VIDEO | 02:36
Patt Says: Happy 80th birthday, Pasadena Freeway

Patt Says: Happy 80th birthday, Pasadena Freeway

Watch L.A. Times Today at 7 p.m. on Spectrum News 1 on Channel 1 or live stream on the Spectrum News App. Palos Verdes Peninsula and Orange County viewers can watch on Cox Systems on channel 99.

Knowing how ambivalent we feel about freeways here, maybe you don’t want to celebrate this:

The Pasadena Freeway is turning 80 years old.

Now, as you try to negotiate its 5-mile-an-hour exits and its stop-sign entrances, you may not believe it.

But when it was finished, it was a modern technical marvel – the Arroyo Seco Parkway, snaking miles through the arroyo between hills and trees.

On a good day, it could get you from Pasadena to downtown in the time it took to smoke a cigarette … back when people did that.

The governor and the teenaged Rose Queen opened it in December 1940, in time for New Year’s Eve traffic jams … but it took some getting used to.

For starters, people had no idea what to call it. “Stopless motorway” was one suggestion.

And people had no idea how to drive on it. They stopped right in traffic to pick up and drop off passengers.

Originally, the center median was only four feet wide … and at first it was planted with pretty fruit trees … until some woman got killed running across the lanes to pick pomegranates …

Then they switched to oleanders, and finally, unesthetically, to concrete and chain link.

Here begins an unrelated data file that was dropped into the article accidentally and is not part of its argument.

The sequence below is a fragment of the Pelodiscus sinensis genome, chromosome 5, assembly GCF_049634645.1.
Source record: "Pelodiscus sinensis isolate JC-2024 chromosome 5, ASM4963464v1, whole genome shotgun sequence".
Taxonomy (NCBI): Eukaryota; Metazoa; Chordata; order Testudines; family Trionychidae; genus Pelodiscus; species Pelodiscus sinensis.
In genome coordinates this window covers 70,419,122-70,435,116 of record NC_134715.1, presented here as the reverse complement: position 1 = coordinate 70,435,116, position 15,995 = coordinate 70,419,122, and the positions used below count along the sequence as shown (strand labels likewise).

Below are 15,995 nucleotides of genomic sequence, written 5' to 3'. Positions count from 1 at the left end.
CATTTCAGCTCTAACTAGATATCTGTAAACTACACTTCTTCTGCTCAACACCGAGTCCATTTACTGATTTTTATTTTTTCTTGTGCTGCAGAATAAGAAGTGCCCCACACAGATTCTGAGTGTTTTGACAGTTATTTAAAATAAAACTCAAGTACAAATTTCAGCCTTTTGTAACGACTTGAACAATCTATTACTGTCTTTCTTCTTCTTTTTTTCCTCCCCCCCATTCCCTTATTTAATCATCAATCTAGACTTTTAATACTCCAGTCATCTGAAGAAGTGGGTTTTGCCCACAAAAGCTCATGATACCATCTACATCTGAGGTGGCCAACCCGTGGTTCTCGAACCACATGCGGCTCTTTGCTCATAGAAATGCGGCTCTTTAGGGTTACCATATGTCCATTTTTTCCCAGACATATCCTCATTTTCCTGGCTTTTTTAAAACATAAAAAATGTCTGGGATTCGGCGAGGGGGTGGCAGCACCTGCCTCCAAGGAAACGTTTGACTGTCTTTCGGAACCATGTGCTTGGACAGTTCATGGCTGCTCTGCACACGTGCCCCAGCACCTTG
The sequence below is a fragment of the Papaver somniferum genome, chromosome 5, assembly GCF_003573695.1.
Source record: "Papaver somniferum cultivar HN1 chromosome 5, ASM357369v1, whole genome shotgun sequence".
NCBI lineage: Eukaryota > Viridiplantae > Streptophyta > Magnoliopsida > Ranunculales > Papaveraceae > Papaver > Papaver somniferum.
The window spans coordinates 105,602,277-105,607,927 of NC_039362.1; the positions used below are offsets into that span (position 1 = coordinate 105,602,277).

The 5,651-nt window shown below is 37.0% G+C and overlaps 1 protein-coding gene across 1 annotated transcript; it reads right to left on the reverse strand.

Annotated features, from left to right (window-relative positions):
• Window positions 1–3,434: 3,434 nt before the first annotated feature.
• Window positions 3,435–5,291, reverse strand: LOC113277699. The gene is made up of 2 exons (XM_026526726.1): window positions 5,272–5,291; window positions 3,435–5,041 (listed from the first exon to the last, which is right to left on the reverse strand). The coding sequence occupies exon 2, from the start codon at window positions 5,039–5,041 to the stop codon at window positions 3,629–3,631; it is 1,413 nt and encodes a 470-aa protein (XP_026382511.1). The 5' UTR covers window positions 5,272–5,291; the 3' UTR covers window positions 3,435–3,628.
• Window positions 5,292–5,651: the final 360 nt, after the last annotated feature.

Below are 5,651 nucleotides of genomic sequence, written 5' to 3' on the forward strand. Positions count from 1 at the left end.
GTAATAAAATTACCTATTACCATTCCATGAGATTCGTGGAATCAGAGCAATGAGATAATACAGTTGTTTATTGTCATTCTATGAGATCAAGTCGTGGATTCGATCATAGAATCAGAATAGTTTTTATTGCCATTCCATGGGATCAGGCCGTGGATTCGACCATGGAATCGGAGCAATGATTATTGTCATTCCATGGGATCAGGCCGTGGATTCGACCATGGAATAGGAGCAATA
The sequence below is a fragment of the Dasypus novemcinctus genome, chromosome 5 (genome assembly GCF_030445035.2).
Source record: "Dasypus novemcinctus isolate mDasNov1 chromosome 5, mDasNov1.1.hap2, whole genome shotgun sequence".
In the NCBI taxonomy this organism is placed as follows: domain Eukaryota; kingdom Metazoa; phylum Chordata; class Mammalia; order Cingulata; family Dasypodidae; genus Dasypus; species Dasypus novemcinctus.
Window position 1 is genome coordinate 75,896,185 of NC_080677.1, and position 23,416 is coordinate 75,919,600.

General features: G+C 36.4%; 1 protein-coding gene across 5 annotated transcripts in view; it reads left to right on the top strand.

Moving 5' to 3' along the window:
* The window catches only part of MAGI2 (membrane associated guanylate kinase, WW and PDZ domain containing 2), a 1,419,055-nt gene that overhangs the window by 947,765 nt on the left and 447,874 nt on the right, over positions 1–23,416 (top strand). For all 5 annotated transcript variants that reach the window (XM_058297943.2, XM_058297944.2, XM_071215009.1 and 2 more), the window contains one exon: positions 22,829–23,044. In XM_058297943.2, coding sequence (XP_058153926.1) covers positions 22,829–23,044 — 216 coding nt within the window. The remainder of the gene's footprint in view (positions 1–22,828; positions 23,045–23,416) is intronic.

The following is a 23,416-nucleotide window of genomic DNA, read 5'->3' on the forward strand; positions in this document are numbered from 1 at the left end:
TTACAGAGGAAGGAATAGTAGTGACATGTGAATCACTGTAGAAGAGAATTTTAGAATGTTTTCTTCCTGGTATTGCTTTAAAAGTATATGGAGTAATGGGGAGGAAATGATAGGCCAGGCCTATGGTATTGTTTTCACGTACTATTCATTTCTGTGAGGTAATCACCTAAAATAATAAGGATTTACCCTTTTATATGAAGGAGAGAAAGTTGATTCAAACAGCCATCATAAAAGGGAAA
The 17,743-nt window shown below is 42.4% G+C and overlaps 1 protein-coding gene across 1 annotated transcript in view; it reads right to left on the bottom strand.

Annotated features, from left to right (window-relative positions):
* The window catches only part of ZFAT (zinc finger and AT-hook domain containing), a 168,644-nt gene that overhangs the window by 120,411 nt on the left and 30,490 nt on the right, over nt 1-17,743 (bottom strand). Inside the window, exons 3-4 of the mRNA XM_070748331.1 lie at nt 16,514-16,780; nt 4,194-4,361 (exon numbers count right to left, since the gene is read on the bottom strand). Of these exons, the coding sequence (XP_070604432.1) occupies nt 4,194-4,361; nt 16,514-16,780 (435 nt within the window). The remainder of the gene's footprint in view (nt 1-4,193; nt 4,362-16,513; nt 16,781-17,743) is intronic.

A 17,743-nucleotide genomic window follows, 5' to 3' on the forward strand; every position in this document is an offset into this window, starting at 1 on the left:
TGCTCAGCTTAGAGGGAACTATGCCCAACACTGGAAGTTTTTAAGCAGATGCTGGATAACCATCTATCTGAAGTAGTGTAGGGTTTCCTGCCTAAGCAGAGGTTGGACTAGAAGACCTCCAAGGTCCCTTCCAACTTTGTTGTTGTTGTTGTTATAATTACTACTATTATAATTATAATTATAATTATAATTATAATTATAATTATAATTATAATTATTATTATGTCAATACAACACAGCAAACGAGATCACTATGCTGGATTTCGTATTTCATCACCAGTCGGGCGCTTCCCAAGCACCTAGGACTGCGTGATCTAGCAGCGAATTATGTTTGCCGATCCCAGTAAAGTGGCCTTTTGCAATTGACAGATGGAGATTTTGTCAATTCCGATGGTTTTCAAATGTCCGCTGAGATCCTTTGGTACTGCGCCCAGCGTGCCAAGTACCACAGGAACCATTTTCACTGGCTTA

And … so many freeways later … we now know that the Pasadena Freeway was in some ways the shape of things to come – one highway engineer called it a learning laboratory.

But it stands alone in some ways.

It was originally intended as a leisurely scenic route. Unlike every freeway since, it was built for style, not just for speed. You were supposed to relax and enjoy the view.

It’s not a freeway for trucks … nor for the faint-hearted. You have to know its quirks, the way a riverman like Mark Twain knew the eddies and shoals of the Mississippi.

It can be fun to drive, all those curves and dips – or it can be terrifying, like shooting the rapids.

It was built for a top speed of 45 miles an hour, so if you go faster than 50 or 55, you feel that centrifugal tug, like you’re a runaway planet about to slip out of your orbit .. and if you’re not careful, out of this world.

Remember that next time you drive the Pasadena Freeway: 80 is its age, not its speed limit.